Responders were asked to rank lists of supplier and product characteristics, several of which consulting suppliers deemed important to include. Results show that when users evaluate a particular pushbutton or switch, the things most influencing their decision to select one pushbutton or switch over another are the same things that users have always considered important-quality, availability, ease of installation, etc. (See 'How rankings were determined' in the online version.)

And when users evaluate one supplier against another, again the important things are the same as most everyone seeks in any supplier-reputation and being easy to do business with.

It's interesting that as suppliers clamor to offer on-line catalogs and stores, 45% of responders ranked online purchasing and order tracking unimportant. Perhaps suppliers believe 'ease of doing business' and 'on-line purchasing' are closely linked, but that may not be a safe assumption. Suppliers would be well advised to measure and track customer satisfaction as it relates to the above or similar characteristics.

What's coming?

Today, when you peek behind a panel of neatly aligned pushbuttons, pilot lights, and switches, you see wiring bundles and harnesses. Sometimes these bundles are neatly labeled and routed; other times they're like spaghetti.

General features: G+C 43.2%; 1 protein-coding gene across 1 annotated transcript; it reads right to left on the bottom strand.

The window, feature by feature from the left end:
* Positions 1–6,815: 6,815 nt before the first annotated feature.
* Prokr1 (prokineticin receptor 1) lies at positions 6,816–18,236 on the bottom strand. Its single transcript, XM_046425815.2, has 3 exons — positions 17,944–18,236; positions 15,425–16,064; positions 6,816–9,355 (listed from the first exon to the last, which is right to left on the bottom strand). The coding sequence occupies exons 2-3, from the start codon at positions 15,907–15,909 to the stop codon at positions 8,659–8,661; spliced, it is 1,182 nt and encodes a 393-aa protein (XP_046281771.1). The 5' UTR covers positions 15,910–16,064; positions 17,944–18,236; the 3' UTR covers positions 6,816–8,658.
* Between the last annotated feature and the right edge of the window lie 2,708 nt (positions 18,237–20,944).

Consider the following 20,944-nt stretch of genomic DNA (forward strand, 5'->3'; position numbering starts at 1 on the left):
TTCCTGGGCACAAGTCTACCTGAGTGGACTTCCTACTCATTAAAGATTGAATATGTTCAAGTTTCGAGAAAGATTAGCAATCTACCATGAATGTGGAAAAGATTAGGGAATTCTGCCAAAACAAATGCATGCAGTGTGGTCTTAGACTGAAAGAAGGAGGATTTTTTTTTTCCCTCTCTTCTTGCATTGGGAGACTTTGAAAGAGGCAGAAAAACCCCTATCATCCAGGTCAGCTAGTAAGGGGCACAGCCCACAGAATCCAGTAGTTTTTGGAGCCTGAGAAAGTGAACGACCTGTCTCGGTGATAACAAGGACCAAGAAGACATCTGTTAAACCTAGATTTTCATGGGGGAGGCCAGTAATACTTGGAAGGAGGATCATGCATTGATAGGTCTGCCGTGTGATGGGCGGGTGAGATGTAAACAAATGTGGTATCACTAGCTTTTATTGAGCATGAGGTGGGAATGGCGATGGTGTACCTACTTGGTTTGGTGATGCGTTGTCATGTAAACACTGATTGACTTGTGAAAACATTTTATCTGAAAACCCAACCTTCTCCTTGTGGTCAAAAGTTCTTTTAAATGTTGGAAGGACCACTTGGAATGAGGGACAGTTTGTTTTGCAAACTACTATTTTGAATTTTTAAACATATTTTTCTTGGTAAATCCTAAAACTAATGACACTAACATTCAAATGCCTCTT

If manufacturers deliver on expectations, wiring will be replaced with a single twisted pair (or cable) that places intelligent pushbuttons, pilot lights, and switches on a sensor network.

Without detailed explanation of what onboard intelligence and networking capability meant, responders ranked these two features far-and-away more important than the remaining five features. (See 'Future features' diagram.)

Building on the idea of understanding the future, we asked responders about their plans to replace pushbuttons and switches with touch panels or other operator interface panels. Sixty-eight percent (320) already have and another 7% say they plan this upgrade in the next 12 months.

Pushbutton and switch products

For more information on industrial pushbuttons and switch products, circle the following numbers, or visit www.controleng.com/freeinfo . For a wider listing of manufacturers, go to Control Engineering Buyer's Guide at www.controleng.com/buyersguide .

Ranked factors users apply to select a pushbutton or switch supplier


Weighted ranking

Manufacturers reputation


Ease of doing business


Local distributors reputation


Broad product line


Pre-sale technical service


Single vendor sourcing


On-line purchasing and order tracking


Ability to customize products


Source: Control Engineering and Cahners Research

Ranked factors users apply to select a pushbutton or switch


Weighted ranking





Ease of installation


Termination type


Choice of illumination types








Intrinsically safe


Custom legend plates


Class I, Div. 1 or 2


CE rating


RFI/EMI protection


Prewired modules


Source: Control Engineering and Cahners Research